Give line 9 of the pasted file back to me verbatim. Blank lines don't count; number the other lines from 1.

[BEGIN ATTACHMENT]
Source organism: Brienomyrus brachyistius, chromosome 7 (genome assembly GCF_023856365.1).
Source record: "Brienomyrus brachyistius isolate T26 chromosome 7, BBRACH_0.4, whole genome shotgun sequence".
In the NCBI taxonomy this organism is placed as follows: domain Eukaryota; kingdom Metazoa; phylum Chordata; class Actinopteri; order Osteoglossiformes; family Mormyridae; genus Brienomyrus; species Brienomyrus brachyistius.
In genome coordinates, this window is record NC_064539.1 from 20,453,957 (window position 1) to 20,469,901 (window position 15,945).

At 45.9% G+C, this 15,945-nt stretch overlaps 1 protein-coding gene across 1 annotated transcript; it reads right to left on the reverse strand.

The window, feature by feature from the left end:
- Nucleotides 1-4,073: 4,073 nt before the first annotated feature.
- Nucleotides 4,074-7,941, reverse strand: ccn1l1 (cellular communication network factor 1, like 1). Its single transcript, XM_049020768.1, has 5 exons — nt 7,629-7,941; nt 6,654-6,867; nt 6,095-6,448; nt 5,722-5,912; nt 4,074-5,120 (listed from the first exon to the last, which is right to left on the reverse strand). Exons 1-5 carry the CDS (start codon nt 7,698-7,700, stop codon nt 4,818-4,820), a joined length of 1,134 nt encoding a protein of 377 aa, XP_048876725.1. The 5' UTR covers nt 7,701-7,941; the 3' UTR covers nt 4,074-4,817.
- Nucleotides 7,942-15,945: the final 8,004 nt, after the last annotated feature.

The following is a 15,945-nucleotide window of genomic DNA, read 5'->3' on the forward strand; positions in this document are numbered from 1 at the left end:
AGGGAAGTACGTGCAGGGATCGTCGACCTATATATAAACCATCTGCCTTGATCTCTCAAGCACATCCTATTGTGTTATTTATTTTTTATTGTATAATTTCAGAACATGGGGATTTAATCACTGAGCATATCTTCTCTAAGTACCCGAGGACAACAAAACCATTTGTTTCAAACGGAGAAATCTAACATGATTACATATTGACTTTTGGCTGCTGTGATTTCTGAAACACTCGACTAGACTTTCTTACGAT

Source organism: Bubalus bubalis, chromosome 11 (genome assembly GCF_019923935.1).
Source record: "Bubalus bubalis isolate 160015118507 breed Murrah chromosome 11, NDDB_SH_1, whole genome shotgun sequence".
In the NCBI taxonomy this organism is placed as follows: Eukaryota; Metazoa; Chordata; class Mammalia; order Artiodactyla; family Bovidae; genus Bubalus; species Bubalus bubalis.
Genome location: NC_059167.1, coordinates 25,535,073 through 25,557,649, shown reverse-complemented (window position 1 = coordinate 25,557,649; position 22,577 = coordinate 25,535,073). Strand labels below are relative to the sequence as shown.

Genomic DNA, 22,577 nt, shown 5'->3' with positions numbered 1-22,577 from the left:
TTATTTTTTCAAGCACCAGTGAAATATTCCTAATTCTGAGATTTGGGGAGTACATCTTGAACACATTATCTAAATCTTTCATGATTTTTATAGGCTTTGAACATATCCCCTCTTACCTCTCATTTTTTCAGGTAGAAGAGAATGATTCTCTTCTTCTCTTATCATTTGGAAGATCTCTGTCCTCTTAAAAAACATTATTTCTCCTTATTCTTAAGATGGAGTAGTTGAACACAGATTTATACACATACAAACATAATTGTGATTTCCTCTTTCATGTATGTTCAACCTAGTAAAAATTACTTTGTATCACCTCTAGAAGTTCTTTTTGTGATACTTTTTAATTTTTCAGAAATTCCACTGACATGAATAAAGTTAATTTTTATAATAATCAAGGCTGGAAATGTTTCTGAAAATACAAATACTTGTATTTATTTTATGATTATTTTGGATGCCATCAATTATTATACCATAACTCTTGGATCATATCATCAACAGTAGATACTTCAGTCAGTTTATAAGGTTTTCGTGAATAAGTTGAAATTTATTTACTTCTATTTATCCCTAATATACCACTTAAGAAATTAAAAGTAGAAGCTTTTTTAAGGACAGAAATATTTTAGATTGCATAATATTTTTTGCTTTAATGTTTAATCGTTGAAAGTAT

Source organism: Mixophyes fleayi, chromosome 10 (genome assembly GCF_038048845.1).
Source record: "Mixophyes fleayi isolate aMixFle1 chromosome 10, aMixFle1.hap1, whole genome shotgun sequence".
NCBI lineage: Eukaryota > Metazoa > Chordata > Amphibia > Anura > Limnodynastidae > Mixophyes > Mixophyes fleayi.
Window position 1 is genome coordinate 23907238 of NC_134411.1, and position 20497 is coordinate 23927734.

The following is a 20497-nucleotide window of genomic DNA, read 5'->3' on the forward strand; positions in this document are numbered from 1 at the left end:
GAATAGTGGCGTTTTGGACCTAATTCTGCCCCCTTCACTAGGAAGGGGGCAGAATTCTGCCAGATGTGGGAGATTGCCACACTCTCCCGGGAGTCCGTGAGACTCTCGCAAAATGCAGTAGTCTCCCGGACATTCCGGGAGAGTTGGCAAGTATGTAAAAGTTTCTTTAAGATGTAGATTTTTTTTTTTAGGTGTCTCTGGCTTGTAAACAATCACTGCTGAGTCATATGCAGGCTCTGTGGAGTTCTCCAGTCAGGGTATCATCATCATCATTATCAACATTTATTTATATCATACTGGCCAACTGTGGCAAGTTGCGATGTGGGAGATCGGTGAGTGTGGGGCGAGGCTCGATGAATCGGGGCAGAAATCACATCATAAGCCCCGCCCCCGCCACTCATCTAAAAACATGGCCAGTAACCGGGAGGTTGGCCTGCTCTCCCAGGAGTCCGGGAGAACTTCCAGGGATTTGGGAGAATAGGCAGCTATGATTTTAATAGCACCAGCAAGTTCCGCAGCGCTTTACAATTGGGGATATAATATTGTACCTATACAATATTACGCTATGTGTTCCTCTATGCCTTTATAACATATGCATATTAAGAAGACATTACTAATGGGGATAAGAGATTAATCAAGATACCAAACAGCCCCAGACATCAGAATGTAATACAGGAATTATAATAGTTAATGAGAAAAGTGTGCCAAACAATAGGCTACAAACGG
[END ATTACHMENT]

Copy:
- Nucleotides 7,942-15,945: the final 8,004 nt, after the last annotated feature.